Is intervention a necessary evil?

April 5, 2011

I ENJOYED reading the recent article "Nothing humanitarian about U.S. intervention." I will praise the article for noting concerns about mission creep, exposing long-term European interests in Libya's oil sector, the harm seemingly "well-intentioned" interventions have done in the past, and the possible harm and expanded difficulties that will occur in Libya in the coming months and weeks.

However, I think on the principal matter at hand, the authors intentionally avoided taking a stand on whether or not they as socialists and as well meaning human beings in general support or oppose the air strikes of the past 30 hours or not. Not directly taking a stand on this issue is a cop-out.

They wrote, "Most people facing the bombs of the Qaddafi government will have been happy to see that bombardment stopped or slowed, no matter how."

This comes as close as the authors get to acknowledging that the rebels and broader citizenry of Benghazi, who until recently were preparing themselves for certain death, are today alive and not being overrun by Qaddafi's tanks and infantry for one reason only: the combined Air Forces of the United States, France, and the UK took out Qaddafi's air defense, command and control, and bombed his ground forces that were approaching the city.

Yes, what I am drawing attention to is a short-term situation. But that is where we are. Historical analysis and well-written articles tend to be of very little use if you are dead. The only reason the revolution in Libya is still alive at all, and that several thousand people in Benghazi are not dead, is because of Western military intervention.

Will the lives saved now, in the short term, be overtaken in number by lives lost, in the long term, if intervention prolongs the conflict, or allows Qaddafi to rally some supporters by resurrecting an "anti-imperialist" legitimacy? Perhaps. But long-term considerations were not on the minds of the Libyan rebels when they asked for help, and were saved by it.

You have to come out and say it, and take a stand one way or the other. You can't throw down a bunch of historical analysis, and list legitimate concerns for the future, but in all of that avoid saying whether or not it was a good thing that Qaddafi's forces were stopped by our air campaign, and that that should or should not have happened.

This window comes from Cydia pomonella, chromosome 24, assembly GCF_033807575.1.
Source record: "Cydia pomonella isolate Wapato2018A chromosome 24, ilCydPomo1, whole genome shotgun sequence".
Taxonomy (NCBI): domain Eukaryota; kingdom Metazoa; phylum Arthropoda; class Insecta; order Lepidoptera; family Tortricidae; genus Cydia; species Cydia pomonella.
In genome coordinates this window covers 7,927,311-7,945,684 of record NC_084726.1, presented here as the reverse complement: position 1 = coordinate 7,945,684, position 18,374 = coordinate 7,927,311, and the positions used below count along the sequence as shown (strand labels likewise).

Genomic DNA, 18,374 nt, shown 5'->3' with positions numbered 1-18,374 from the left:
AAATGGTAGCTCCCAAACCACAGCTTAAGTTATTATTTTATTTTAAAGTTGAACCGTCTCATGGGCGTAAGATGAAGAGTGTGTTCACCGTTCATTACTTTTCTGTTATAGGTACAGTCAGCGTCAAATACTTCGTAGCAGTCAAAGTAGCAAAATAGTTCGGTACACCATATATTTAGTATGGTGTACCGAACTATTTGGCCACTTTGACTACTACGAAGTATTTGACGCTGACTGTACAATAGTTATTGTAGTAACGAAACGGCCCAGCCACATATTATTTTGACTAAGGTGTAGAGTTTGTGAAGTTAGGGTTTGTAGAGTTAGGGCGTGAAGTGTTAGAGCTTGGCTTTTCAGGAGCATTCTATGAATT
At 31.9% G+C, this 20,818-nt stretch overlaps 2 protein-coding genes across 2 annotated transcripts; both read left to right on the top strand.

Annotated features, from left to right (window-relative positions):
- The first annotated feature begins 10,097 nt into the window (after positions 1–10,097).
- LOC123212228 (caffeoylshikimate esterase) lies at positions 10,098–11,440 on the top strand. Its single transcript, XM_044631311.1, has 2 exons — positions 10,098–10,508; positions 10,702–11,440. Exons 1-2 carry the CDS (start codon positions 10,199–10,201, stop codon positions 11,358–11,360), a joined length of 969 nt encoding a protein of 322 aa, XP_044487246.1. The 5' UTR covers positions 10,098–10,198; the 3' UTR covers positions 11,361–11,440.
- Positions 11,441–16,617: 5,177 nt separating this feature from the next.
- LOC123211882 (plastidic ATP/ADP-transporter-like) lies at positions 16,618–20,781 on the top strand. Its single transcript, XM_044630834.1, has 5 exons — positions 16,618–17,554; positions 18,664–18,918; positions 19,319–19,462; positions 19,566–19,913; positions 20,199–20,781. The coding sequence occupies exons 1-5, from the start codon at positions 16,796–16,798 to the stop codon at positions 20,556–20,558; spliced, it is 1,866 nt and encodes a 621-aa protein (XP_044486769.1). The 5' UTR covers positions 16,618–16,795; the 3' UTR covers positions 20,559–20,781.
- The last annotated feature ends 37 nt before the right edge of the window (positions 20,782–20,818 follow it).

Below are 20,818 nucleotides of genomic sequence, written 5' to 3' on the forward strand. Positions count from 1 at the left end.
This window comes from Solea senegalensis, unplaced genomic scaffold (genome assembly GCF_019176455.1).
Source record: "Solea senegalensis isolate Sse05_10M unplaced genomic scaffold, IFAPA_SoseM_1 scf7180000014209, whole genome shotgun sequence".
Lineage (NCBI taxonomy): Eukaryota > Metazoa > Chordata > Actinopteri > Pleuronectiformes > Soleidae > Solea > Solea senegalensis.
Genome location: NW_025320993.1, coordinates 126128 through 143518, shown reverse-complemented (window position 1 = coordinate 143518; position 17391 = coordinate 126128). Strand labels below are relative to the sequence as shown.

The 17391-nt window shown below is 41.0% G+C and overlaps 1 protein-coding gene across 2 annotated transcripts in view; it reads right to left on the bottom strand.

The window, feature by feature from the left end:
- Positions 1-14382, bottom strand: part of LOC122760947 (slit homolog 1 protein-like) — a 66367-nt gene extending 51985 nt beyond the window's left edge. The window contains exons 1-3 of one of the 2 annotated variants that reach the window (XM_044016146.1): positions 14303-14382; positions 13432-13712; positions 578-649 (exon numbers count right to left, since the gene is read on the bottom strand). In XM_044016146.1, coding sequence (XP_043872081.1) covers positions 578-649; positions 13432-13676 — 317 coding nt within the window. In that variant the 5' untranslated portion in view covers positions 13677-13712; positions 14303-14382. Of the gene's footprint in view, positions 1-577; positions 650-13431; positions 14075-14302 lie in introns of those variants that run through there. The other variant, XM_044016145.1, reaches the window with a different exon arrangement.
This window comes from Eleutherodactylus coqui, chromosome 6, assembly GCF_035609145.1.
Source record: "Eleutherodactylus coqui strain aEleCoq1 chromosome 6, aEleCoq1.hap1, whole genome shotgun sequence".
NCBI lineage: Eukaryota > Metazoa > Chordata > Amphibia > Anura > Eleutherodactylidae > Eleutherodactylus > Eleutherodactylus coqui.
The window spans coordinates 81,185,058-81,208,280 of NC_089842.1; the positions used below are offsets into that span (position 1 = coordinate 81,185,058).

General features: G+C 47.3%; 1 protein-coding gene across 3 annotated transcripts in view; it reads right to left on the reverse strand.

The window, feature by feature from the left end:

You have either come out and say, "Yes, the air campaign saved Benghazi. That is was good. Now the revolution has a chance to survive, and even win, and it would not have had this chance at all were it not for Western military intervention."

Or else you have to have the courage to come out and oppose the air strikes directly. You have to be able to say: "I think that less people will die now if we allow Qaddafi to massacre his people and then stay in power than will die later if we support the rebels with our airpower, which runs the risk of dragging the revolution out into a protracted civil war. Therefore, I propose we order our air forces to do nothing, and we send a message to the people of Benghazi and Misrata and everywhere else that for the sake our analysis of their country's long-term future, we have decided to do nothing and go to sleep tonight to read about their deaths in the paper tomorrow."

I personally am not prepared to make such a statement. I don't think that anyone at is either. Yes, it is urgently necessary to recount the disastrous history of past interventions, and to point out the hypocrisy of the countries involved in this one. But you can't write an article on Libya and not say whether or not the air strikes of March 20-21 were right or not. That's sitting on the sidelines and opting out. You have to take a stand for one thing or the other.

I, for one, have been opposing the wars in Iraq and Afghanistan since before they started. My anti-imperialist credentials are as fine as anyone's. But I'll come out and say that I think the air strikes were worth doing, and that they are giving the Libyan revolution the only chance they have.

Maybe I'll be proved wrong as this intervention continues. Possibly I will. But tonight, I'm glad a lot of people in Benghazi are alive that last night I thought were going to die while I slept. I'm glad that the revolution is still alive. And I'm glad that I'm willing to step out and actually say this publicly.
Christian Wright, from the Internet

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